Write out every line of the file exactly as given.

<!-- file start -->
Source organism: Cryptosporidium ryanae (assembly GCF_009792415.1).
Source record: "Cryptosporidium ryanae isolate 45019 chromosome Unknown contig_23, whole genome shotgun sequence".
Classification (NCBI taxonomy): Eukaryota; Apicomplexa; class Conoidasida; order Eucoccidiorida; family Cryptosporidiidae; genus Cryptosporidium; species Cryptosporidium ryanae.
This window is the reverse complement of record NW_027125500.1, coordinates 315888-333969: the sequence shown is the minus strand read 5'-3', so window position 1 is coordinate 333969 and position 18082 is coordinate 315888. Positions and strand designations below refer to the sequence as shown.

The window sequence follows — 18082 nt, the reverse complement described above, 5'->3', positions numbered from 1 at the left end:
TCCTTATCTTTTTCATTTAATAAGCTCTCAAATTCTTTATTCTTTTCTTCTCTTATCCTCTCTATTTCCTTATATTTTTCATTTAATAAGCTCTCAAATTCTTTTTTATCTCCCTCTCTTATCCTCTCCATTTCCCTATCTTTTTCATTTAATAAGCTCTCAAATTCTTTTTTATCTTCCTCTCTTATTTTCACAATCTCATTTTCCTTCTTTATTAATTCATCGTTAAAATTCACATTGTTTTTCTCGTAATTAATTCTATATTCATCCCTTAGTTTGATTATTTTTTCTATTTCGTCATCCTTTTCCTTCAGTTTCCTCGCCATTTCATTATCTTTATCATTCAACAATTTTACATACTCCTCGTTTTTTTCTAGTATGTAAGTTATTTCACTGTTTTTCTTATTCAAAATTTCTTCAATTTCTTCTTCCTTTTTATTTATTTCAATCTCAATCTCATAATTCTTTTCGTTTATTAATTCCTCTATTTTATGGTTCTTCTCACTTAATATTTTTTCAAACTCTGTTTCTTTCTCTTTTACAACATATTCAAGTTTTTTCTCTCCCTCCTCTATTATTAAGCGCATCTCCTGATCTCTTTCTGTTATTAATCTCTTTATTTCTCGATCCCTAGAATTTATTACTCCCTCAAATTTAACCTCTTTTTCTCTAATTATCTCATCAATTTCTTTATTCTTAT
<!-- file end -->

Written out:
Source organism: Cryptosporidium ryanae (assembly GCF_009792415.1).
Source record: "Cryptosporidium ryanae isolate 45019 chromosome Unknown contig_23, whole genome shotgun sequence".
Classification (NCBI taxonomy): Eukaryota; Apicomplexa; class Conoidasida; order Eucoccidiorida; family Cryptosporidiidae; genus Cryptosporidium; species Cryptosporidium ryanae.
This window is the reverse complement of record NW_027125500.1, coordinates 315888-333969: the sequence shown is the minus strand read 5'-3', so window position 1 is coordinate 333969 and position 18082 is coordinate 315888. Positions and strand designations below refer to the sequence as shown.

The window sequence follows — 18082 nt, the reverse complement described above, 5'->3', positions numbered from 1 at the left end:
TCCTTATCTTTTTCATTTAATAAGCTCTCAAATTCTTTATTCTTTTCTTCTCTTATCCTCTCTATTTCCTTATATTTTTCATTTAATAAGCTCTCAAATTCTTTTTTATCTCCCTCTCTTATCCTCTCCATTTCCCTATCTTTTTCATTTAATAAGCTCTCAAATTCTTTTTTATCTTCCTCTCTTATTTTCACAATCTCATTTTCCTTCTTTATTAATTCATCGTTAAAATTCACATTGTTTTTCTCGTAATTAATTCTATATTCATCCCTTAGTTTGATTATTTTTTCTATTTCGTCATCCTTTTCCTTCAGTTTCCTCGCCATTTCATTATCTTTATCATTCAACAATTTTACATACTCCTCGTTTTTTTCTAGTATGTAAGTTATTTCACTGTTTTTCTTATTCAAAATTTCTTCAATTTCTTCTTCCTTTTTATTTATTTCAATCTCAATCTCATAATTCTTTTCGTTTATTAATTCCTCTATTTTATGGTTCTTCTCACTTAATATTTTTTCAAACTCTGTTTCTTTCTCTTTTACAACATATTCAAGTTTTTTCTCTCCCTCCTCTATTATTAAGCGCATCTCCTGATCTCTTTCTGTTATTAATCTCTTTATTTCTCGATCCCTAGAATTTATTACTCCCTCAAATTTAACCTCTTTTTCTCTAATTATCTCATCAATTTCTTTATTCTTAT